As the Founder of IranianPersonals.com, the largest dating site for the Iranian Diaspora, my curiosity was piqued when Iran recently announced plans to combat “immoral” online dating websites by launching an official online matrimony service. While there is no shortage of matchmaking sites across the globe (8,000+ websites according to Forbes), news of a government preparing to launch an official national matchmaking site is unprecedented.
With a population of 10 million people eligible for marriage and rigid social restrictions that hinder opportunities for singles to meet in public, there is strong demand among the youth to find outlets for meeting a spouse; hence the immense popularity of matchmaking sites and social networks. While Iranian internet service providers block access to most matchmaking sites, Iranians are adept at using forbidden VPN services to bypass these restrictions.
In recent statements made by Mr. Mahmoud Golzari, Iran’s Deputy Minister of Sports and Youth Affairs, 300 matchmaking websites in Iran work under the guise of “hamsar yabi”’ (spouse-finding). Mr. Golzari further says that such sites are unethical and illegally promote short-term marriages, and “to curb such illegal activities, the Ministry (of Sports and Youth Affairs) is designing a website to help youths find their ideal spouse, in collaboration with the Tebyan Institute.
Although there are strict prohibitions against premarital sex in Iran, they are increasingly circumvented by way of “sigheh” — a Shia tradition that permits short-term marriage. Mr. Golzari contends that casual matchmaking websites’ availability has promoted both pre-marital sexual relations — a taboo in Iran — and casual/dating relationships, each regularly condemned as Western/liberal values.
Marriage longevity has also become a serious concern for the government, particularly given their boastful attitude toward the stability of Iran’s families, which are said to be superior to the West’s. Mr. Golzari labeled the significant uptick of divorces in Iran as “worrying.” According to Mr. Golzari, “In Iran, for every five marriages there is one divorce…while in Tehran, [this ratio] is three to one. Eighty percent of people who get divorced in the country are under the age of thirty.”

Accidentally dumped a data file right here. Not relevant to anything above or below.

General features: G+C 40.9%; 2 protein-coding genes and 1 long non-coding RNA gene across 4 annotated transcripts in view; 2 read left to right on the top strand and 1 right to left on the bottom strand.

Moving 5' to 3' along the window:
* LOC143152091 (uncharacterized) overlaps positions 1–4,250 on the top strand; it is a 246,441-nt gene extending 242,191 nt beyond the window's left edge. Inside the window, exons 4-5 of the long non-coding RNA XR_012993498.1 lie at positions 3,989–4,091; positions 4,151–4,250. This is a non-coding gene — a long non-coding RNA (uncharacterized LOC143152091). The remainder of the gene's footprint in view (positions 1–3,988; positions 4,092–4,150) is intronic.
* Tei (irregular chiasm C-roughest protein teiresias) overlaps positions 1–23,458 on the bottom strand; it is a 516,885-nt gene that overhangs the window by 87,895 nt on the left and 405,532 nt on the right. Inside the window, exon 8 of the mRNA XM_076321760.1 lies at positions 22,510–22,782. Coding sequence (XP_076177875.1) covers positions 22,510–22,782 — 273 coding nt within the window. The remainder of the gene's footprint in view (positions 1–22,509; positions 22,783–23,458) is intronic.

Another set of government concerns include population growth and birthrate, which after a precipitous fall from 1980–2000 has steadied but remained flat for the last decade at around 1.92 births per woman (2012). Through Iran’s matrimony website, the regime hopes to promote marriage and in the process increase the country’s population.
What will the world’s first government-created matchmaking site look like? Moreover, will Iranians trust their government and use the service? Will this also serve as a catalyst for other Muslim nations, with strict gender segregation rules, to follow suit and launch their own matrimonial sites — one that fits within their respective religious, social and matrimonial norms? Having met my wife on IranianPersonals.com and as the owner of a matchmaking company, I know that software can empower people to make meaningful connections. Plans to launch a government-backed matrimony site reveal just how important the Iranian regime sees its role as a paternalistic, guiding force in people’s private lives. But software, like governance, is only as effective as the extent to which it meets the true needs of people. Good software development, therefore, requires a feedback loop that incorporates its users’ experience; it requires the developer to listen, learn, and adapt. With Iran’s matrimony site, we may gain the chance to see what type of software developer Iran’s government chooses to be.
(photo credit: AFP Photo/Atta Kenare)
A version of this article was published on IranWire